Welcome to our robot overlords

November 2014

Robotic manThe Robotic Industries Association (RIA) reports that since 2010 robotics sales in North America have increased an average of 26 per cent each year. Brian Runciman MBCS looks at the recent development in robotics.

Of the statistic cited above, automotive-related industries saw a 97 per cent increase in orders but growth was also noted in the semiconductor, life sciences, and food and consumer goods industries.

Those stats are interesting because they come from a ‘beverage industry’ magazine that considers its own industry to be lagging in this area. However, demonstrating the inroads that robotics is making in society in general, it also reports that, ‘Beverage-makers use robots for handling everything from drink bags to mixed pallets, and they are almost always squeezed for space.’

As with so much in the area of technology there are entrenched views, with optimists seeing robotic automation as a way to free people from day-to-day boring chores and introducing new types of work to replace any attendant job losses.

The pessimists’ view tends to focus on the negative social implications, with even white-collar highly-skilled workers potentially being displaced by advanced machines. Robots that can take on tasks that are repetitive or can cause strain and injury to humans have obvious plus-points that, for example, the motor industry has been taking advantage of for years. But the implications of taking more skilled roles have yet to be seen.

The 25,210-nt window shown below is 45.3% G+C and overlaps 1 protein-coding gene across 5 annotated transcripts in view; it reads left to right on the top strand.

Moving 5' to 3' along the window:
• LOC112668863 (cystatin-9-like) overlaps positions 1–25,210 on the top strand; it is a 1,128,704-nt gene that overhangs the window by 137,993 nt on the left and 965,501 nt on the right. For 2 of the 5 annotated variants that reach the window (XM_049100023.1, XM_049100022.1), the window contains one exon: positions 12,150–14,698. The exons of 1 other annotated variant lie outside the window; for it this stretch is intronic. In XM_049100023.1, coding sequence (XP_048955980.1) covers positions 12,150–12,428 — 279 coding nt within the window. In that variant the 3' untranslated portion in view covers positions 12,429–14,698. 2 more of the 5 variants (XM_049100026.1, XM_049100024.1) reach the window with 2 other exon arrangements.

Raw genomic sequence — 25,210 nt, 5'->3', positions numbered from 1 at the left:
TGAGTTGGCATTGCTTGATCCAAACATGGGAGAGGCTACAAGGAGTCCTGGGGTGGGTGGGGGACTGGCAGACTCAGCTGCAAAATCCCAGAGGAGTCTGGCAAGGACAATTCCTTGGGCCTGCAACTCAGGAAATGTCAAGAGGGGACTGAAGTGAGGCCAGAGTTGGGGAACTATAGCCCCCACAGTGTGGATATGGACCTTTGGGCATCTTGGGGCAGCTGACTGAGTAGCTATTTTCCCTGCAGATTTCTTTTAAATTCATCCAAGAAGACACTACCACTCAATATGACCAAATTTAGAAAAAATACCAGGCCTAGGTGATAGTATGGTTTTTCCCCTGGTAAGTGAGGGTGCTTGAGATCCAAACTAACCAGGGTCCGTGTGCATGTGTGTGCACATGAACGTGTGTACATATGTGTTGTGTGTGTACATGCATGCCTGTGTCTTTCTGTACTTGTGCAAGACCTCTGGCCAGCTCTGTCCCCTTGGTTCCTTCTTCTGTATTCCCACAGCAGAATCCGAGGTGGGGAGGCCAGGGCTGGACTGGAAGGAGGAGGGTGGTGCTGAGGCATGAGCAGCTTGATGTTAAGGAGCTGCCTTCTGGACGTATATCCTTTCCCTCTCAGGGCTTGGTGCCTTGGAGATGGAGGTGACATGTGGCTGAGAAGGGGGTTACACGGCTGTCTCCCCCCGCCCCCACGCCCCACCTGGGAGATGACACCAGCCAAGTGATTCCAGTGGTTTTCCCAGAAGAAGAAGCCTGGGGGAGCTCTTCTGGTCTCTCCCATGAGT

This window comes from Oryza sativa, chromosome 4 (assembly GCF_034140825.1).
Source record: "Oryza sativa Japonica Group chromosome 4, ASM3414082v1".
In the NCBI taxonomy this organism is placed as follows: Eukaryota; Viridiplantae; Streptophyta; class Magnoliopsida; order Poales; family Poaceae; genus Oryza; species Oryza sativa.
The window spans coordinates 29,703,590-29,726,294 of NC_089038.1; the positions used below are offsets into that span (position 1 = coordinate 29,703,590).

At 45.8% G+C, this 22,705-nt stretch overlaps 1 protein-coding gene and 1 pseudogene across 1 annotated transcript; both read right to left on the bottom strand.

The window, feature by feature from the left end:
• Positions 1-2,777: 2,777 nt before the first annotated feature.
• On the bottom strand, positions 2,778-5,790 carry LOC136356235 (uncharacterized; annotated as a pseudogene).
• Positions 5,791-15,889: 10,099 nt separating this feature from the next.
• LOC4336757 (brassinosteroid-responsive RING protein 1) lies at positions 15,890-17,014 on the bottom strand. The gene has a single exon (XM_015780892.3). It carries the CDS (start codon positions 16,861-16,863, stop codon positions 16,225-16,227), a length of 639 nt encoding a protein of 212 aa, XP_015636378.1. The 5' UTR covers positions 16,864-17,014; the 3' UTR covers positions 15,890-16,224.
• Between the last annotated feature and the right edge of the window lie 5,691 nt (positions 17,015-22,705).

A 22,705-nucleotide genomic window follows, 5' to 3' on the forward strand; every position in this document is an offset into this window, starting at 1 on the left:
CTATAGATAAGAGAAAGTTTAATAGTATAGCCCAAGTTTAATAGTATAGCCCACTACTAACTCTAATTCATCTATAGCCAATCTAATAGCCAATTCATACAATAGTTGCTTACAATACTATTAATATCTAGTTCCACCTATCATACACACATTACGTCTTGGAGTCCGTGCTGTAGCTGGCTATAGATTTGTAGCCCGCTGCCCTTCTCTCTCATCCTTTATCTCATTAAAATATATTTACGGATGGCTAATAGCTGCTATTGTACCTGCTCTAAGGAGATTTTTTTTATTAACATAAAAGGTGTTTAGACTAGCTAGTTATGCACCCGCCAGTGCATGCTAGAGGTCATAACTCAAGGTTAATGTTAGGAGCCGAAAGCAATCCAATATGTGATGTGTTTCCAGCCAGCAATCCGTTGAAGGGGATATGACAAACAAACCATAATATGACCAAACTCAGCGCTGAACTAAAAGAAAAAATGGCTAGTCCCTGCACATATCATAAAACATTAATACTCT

Bill Gates wrote in Scientific American back in 2007 that we would soon see a robot in every home, noting the similarity in robotic industry growth to that of home computers in the 1970s and 1980s. Again this year he warned of jobs losses caused not by a little plastic machine sitting at your desk to replace you but by software automation - robots can be virtual too! 

It’s a dirty job

Roboticist Rodney Brooks introduced Baxter in 2012. This robot was specifically designed for simple industrial jobs such as loading, unloading, sorting and handling of materials - in short to perform the dull tasks on a production line. It also sports an animated face. Baxter doesn't just perform pre-defined rapid movements, because it has sensors in its hands and arms allowing it to adapt to its surroundings. This means it doesn’t require a safety cage to work in.

In the building industry robots are being touted more for use in off-site prefabrication than on building sites - which are much more unpredictable environments and very complex for a robot. Human oversight is thought likely to be necessary for the foreseeable future.

Other low-level jobs that have robotic assistance include machines designed to take tools and materials to human workers on automotive assembly lines, robotics that take the guesswork and effort out of palletising boxes of different sizes, shapes and weights and more.

Clean jobs are in for robotic automation too. It could soon become standard to use robots to help stack burgers, sliced meats and sandwich kits in the food industry. They are now suited to this work as food-grade, single-arm robots that can be washed down become more available.

Reportage

And the white collar worker is not immune from risk. Take Quakebot, an earthquake algorithm which serves as a robot reporter for the Los Angeles Times. It reported an earthquake which struck California in March 2014 within three minutes of it occurring. And robots are already being used to compile corporate earnings reports, automate murder stories in Los Angeles and to write specialist interest stories, such as how a fantasy football team has performed, reports Aviva Rutkin in New Scientist.